PRINCETON, NJ -- Texas Gov. Rick Perry will start in a strong position relative to other candidates if he decides to enter the presidential race soon. Perry's Positive Intensity Score is the highest of any Republican tested, and significantly higher than that of presumptive GOP front-runner Mitt Romney.
Politico and other news sources are reporting that Perry will indeed make it clear this weekend that he is a candidate for the Republican nomination, thus potentially taking some of the attention away from both a Thursday GOP debate and Saturday's Ames Straw Poll in the important early caucus state of Iowa.
A Perry presidential campaign could benefit from this type of news coverage at this point, given that Perry is less well-known than a number of his potential competitors. His name identification among Republicans nationwide has remained static in the 54% to 56% range over the last five weeks. Romney and Iowa native Michele Bachmann, by contrast, have name recognition scores of 86% and 78%, respectively.
Perry's strong Positive Intensity Score among Republicans who do know him -- 23 for the July 25-Aug. 7 period -- remains a strong plus for him. Perry's score is slightly higher than the less well-known Herman Cain's (22) and the much better-known Rudy Giuliani's (20); it is also higher than Sarah Palin's (18), Bachmann's (18), and Romney's (14).
Five other candidates Gallup is tracking -- Ron Paul, Tim Pawlenty, Jon Huntsman, Rick Santorum, and Newt Gingrich -- continue to generate little enthusiasm among Republicans. All have Positive Intensity Scores in the single digits, anchored by Gingrich's low score of 2.
Perry has lower name recognition but stronger appeal to those familiar with him. The two combine to put him in second place when Republicans are asked which candidate they are most likely to support for the GOP nomination, in a separate question included in the weekend USA Today/Gallup poll. Perry, with 17% support, comes in behind Romney (26%) but ahead of Bachmann (13%) and Paul (13%) among Republican registered voters. Among Tea Party supporters, however, Perry is the leader, beating Romney by one percentage point.
If Perry does jump into the presidential race this weekend, he will begin with a relatively strong position among Republicans who know him, although he will face the challenge of maintaining that positive image as he becomes better known. To date, Gingrich, Pawlenty, Paul, Huntsman, and Santorum have all seen their Positive Intensity Scores decline over the course of the campaign. Cain has largely maintained his high Positive Intensity Score, while Bachmann and Romney have seen some ups and downs in their scores.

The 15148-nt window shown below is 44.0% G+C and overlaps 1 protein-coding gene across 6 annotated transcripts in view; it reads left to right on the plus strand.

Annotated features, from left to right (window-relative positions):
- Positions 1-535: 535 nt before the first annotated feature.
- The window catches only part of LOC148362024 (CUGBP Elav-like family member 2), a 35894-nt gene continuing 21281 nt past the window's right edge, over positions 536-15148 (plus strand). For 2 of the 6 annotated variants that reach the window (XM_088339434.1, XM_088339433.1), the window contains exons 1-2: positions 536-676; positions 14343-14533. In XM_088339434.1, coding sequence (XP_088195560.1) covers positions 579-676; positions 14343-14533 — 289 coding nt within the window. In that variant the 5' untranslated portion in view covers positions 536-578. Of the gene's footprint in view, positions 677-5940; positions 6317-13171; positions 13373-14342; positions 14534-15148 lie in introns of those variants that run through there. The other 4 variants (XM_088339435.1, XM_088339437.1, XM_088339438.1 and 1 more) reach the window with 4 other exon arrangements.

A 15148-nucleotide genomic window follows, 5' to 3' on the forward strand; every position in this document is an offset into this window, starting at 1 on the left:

While Bachmann has managed to increase her name recognition over the past several months, other announced candidates such as Pawlenty, Huntsman, and Santorum have remained stuck at lower levels of recognition -- despite actively campaigning. Perry obviously will attempt to emulate Bachmann's success in gaining national prominence should he announce and begin campaigning.
Perry at this point outshines Romney in terms of generating enthusiasm among those who recognize him. If Perry maintains this position as his recognition increases, he has the potential to take over the front-runner position from Romney. At the same time, the increased scrutiny that comes from being an official presidential candidate could make it difficult for Perry to maintain his currently positive image.
Results are based on telephone interviews conducted as part of Gallup Daily tracking July 25-Aug. 7, 2011, with random samples of Republicans and Republican-leaning independents, aged 18 and older, living in all 50 U.S. states and the District of Columbia. Questions asking about the 10 potential candidates measured in this research were rotated among randomly selected samples of Republicans each night; over the 14-day period, each candidate was rated by a minimum of 1,500 Republicans and Republican-leaning independents.
For the overall ratings of each potential candidate among Republicans and Republican-leaning independents, including recognition scores, one can say with 95% confidence that the maximum margin of sampling error is ±3 percentage points. For the Positive Intensity Score for each candidate, the maximum margin of sampling error varies depending on the size of the group recognizing the candidate.
Interviews are conducted with respondents on landline telephones and cellular phones, with interviews conducted in Spanish for respondents who are primarily Spanish-speaking. Each sample includes a minimum quota of 400 cell phone respondents and 600 landline respondents per 1,000 national adults, with additional minimum quotas among landline respondents by region. Landline telephone numbers are chosen at random among listed telephone numbers. Cell phone numbers are selected using random-digit-dial methods. Landline respondents are chosen at random within each household on the basis of which member had the most recent birthday.
Samples are weighted by gender, age, race, Hispanic ethnicity, education, region, adults in the household, and phone status (cell phone only/landline only/both, cell phone mostly, and having an unlisted landline number). Demographic weighting targets are based on the March 2010 Current Population Survey figures for the aged 18 and older non-institutionalized population living in U.S. telephone households. All reported margins of sampling error include the computed design effects for weighting and sample design.
In addition to sampling error, question wording and practical difficulties in conducting surveys can introduce error or bias into the findings of public opinion polls.
For more details on Gallup's polling methodology, visit www.gallup.com.